Caros Fodor, Jordan Mein’s Father See Strikeforce’s Future As UFC Feeder League
By Kelsey Mowatt
In a busy week that’s been filled with various storylines, tied to Saturday’s UFC 140 card or not, Dana White’s comments yesterday about the future of Strikeforce might have been the most compelling for many fans and fighters.
While attending a pre-fight presser to promote Saturday’s event, the UFC President confirmed that a new broadcasting deal between the Showtime network and Strikeforce is nearing completion, and that the Zuffa promotion will in fact remain in business.
“That’s awesome; it’s great news,” said Caros Fodor, when FCF reached the Strikeforce lightweight to get his reaction. “It’s a little bit of job security I guess. I feel great about it.”
The news came after months of speculation as to what the future held for Strikeforce, following its purchase by Zuffa earlier this year, the departure of several of the promotion’s top stars for the UFC, and while the company’s ownership tried to iron out a new deal with Showtime.
“Well it’s great if they’re going to put the effort in to promote it,” said Lee Mein, the father and manager of Strikeforce welterweight prospect Jordan. “If they’re going to try to make it the best show possible then we’re all for it. Hopefully they’re going to put some real effort into it, some marketing, so the guys there can get the most exposure.”
It remains to be seen how and in what fashion Strikeforce will continue, in terms of whether the promotion will serve as a feeder league for the UFC and what format it will maintain. White reportedly did not want to get into details regarding how Strikeforce will move forward, other than to relay that he’s confident the promotion can work alongside the UFC.
“I think that’s the best avenue for it,” said Mein, while discussing the possibility that Strikeforce will serve more as a development league for the UFC. “We’re okay with that. If they’re showcasing you and you’re getting better we’re okay with that. As long as they put some of their marketing power behind it. The UFC brand is so strong that you can put it towards something and it will sell out, but if you put the Strikeforce name out there it might be a poorly attended show in comparison.”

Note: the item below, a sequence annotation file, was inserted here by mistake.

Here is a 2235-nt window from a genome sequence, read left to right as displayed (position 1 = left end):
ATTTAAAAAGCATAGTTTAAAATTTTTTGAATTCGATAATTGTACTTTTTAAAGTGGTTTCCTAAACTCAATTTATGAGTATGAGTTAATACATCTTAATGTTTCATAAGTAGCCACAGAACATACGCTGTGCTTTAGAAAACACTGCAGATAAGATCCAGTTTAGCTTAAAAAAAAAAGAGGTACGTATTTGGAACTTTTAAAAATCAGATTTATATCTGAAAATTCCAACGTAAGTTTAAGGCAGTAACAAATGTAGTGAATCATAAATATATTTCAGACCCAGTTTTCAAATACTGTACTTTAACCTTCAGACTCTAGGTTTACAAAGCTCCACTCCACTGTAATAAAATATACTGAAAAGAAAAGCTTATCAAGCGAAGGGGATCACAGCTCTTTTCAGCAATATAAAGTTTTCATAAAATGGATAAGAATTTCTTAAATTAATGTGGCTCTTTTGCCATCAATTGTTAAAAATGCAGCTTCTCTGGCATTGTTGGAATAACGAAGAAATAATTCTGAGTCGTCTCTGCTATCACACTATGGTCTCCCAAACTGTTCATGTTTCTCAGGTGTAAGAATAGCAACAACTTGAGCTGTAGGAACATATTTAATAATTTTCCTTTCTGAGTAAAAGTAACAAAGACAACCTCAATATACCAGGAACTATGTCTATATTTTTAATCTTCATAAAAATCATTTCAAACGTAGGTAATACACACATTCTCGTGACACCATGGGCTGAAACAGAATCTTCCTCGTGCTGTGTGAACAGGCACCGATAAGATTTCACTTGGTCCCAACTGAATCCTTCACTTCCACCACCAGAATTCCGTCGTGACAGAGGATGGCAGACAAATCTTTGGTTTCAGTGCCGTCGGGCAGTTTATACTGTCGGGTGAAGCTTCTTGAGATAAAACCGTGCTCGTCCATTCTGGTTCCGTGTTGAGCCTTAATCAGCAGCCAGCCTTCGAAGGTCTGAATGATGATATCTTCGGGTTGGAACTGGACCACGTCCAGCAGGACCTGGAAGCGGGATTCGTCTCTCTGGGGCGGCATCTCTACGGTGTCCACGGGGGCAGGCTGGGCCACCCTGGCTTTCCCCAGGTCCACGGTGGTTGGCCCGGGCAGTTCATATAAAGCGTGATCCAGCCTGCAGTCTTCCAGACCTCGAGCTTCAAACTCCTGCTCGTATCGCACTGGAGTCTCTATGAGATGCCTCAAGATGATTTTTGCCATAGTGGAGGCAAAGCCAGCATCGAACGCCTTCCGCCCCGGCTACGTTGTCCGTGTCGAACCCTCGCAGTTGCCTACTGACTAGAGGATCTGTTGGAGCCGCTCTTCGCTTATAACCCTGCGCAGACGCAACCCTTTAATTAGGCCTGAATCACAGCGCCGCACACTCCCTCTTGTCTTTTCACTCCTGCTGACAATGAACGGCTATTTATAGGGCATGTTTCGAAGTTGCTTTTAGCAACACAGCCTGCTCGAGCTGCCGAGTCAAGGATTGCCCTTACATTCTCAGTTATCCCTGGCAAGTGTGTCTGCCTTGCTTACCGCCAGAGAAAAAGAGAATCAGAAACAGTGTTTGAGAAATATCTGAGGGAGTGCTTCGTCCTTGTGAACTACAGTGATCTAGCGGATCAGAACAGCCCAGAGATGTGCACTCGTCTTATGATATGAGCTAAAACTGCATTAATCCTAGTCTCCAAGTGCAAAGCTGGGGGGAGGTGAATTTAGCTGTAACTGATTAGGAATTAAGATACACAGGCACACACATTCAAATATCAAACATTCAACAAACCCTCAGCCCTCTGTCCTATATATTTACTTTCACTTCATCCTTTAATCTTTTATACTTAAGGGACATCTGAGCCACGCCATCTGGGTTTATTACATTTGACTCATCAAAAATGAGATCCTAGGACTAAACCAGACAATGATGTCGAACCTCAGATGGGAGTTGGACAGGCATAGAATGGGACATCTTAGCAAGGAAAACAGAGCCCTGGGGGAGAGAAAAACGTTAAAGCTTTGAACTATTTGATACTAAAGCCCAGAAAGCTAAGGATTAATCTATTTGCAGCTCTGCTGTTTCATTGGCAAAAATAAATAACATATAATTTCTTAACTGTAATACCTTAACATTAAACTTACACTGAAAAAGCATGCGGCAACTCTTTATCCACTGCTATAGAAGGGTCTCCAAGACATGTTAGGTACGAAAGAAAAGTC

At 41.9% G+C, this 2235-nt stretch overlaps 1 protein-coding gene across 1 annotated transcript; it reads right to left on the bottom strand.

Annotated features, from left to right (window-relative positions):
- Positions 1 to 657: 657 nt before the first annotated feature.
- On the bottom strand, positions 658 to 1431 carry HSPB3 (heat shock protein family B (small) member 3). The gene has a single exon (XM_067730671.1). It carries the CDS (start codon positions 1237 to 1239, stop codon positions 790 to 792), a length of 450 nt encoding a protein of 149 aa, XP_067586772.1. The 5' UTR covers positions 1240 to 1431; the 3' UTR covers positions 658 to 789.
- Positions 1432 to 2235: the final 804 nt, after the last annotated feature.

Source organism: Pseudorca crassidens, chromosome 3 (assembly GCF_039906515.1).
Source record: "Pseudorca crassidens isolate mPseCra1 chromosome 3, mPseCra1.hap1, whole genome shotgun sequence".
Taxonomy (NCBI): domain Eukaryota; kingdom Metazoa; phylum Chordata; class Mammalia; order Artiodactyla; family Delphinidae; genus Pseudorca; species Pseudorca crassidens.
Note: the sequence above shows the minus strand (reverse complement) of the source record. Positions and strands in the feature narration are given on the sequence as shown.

“Coming from the Challengers, which obviously led me onto the main card with Strikeforce, it was really great for my career because it gave me the ability to get some fights on some pretty big stages, with the cameras and lights, and get used to it.,” Fodor noted, who is scheduled to fight Justin Wilcox December 17th. “So I think if they do use it as a feeder for the UFC they’ll get a really great class of fighters who have a lot of great experience and good exposure…if you just go from fighting in an old casino with a few hundred people to the UFC, I could see it being a little nerve-wracking. I think that’s a great idea.”
Following Strikeforce’s poorly attended “Barnett vs. Kharitonov” in September, and the exodus of top names like Nick Diaz, Alistair Overeem, and Dan Henderson to the UFC, the writing appeared to be on the wall for Strikeforce. More recently, however, reports surfaced that negotiations between Zuffa and Showtime were progressing, reversing some people’s doubts as to whether the parent company wanted to keep Strikeforce afloat.
“If they weren’t sure whether a deal with Showtime was going to happen then why put any effort into it?” said Mein. “If it’s just going to fade away anyways and you’re going to consume it. But now that there’s deal in place and it’s going to be a big deal for both parties, well of course they’re probably going to put a full effort into it.”
“I certainly hope so; that would be great,” Fodor said, while discussing what the possibilities could be for Strikeforce, if it has the full weight of Zuffa’s marketing machine behind it. “Strikeforce has a lot of great fighters but a lot of basic UFC fans haven’t really heard about them. So I hope that if they’re letting Strikeforce have a run for it, then Zuffa will devote that money to it and get some new publicity.”